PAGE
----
Predicting the in-patient outcomes of acute medical admissions from the nursing home: the experience of St James's Hospital, Dublin, 2002-2010

Roman Romero-Ortuno, Diarmuid O'Shea, Bernard Silke
Geriatrics & Gerontology International 2012, 12 (4): 703-13

AIM: To identify predictors of negative in-patient outcomes (prolonged hospital stay and death) in nursing home (NH) residents admitted to the hospital as medical emergencies.

METHODS: This was a retrospective patient series set at St James's Hospital (Dublin, Ireland). The participants were all NH patients requiring acute medical admission under the on-call medical team between 1 January 2002 and 31 December 2010. Patient characteristics on admission, such as demographics, comorbidity level, major diagnostic categories, vital signs and laboratory profile, were measured. The outcomes of the study were prolonged hospital stay (≥ 30 days) and in-hospital mortality. The characteristics of NH patients were compared with those of non-NH patients aged ≥ 65 years. Multivariate analyses were based on generalized estimating equations and classification trees.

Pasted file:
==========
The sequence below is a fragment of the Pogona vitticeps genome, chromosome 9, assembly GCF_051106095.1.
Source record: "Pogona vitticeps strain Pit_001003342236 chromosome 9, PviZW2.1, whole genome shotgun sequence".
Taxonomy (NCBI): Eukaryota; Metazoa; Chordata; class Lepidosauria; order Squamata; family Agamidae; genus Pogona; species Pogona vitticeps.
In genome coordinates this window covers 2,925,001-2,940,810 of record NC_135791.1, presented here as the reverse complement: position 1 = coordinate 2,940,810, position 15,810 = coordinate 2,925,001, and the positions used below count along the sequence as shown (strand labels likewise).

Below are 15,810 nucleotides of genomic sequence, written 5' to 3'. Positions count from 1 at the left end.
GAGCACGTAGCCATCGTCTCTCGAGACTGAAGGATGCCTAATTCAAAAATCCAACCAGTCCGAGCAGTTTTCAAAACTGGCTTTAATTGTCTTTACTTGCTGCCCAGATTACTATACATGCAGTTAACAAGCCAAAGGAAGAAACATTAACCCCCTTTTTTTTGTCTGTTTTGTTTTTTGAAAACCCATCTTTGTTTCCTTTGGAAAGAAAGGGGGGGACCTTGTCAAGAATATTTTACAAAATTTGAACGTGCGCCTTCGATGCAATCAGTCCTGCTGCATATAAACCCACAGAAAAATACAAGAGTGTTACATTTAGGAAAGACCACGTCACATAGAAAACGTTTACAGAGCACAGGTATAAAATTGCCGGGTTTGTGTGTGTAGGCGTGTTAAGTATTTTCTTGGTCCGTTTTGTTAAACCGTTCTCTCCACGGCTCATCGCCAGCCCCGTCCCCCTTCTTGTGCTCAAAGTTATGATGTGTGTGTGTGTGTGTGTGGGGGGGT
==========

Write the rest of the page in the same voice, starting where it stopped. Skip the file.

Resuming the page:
RESULTS: There were 55,763 acute medical admissions over the period, of which 1938 (3.5%) were from NH. As compared with non-NH patients aged ≥ 65 years, NH patients had greater acute illness severity. NH patients had a median length of stay of 7 days, and 17% had a prolonged admission. Their overall mortality rate was 23%. However, the classification analysis showed substantial patient heterogeneity; the subgroup with the highest mortality (54%, n = 100) had positive serum troponin and a respiratory major diagnosis. The lowest mortality rate (4%) was seen in those without positive troponin, urea of 12 mmol/L or less, and albumin of more than 37 mg/L (n = 226).

CONCLUSIONS: Simple serum markers, such as troponin, urea and albumin, might predict mortality in medically admitted NH patients. This might help health-care practitioners to anticipate their clinical course at an early stage.


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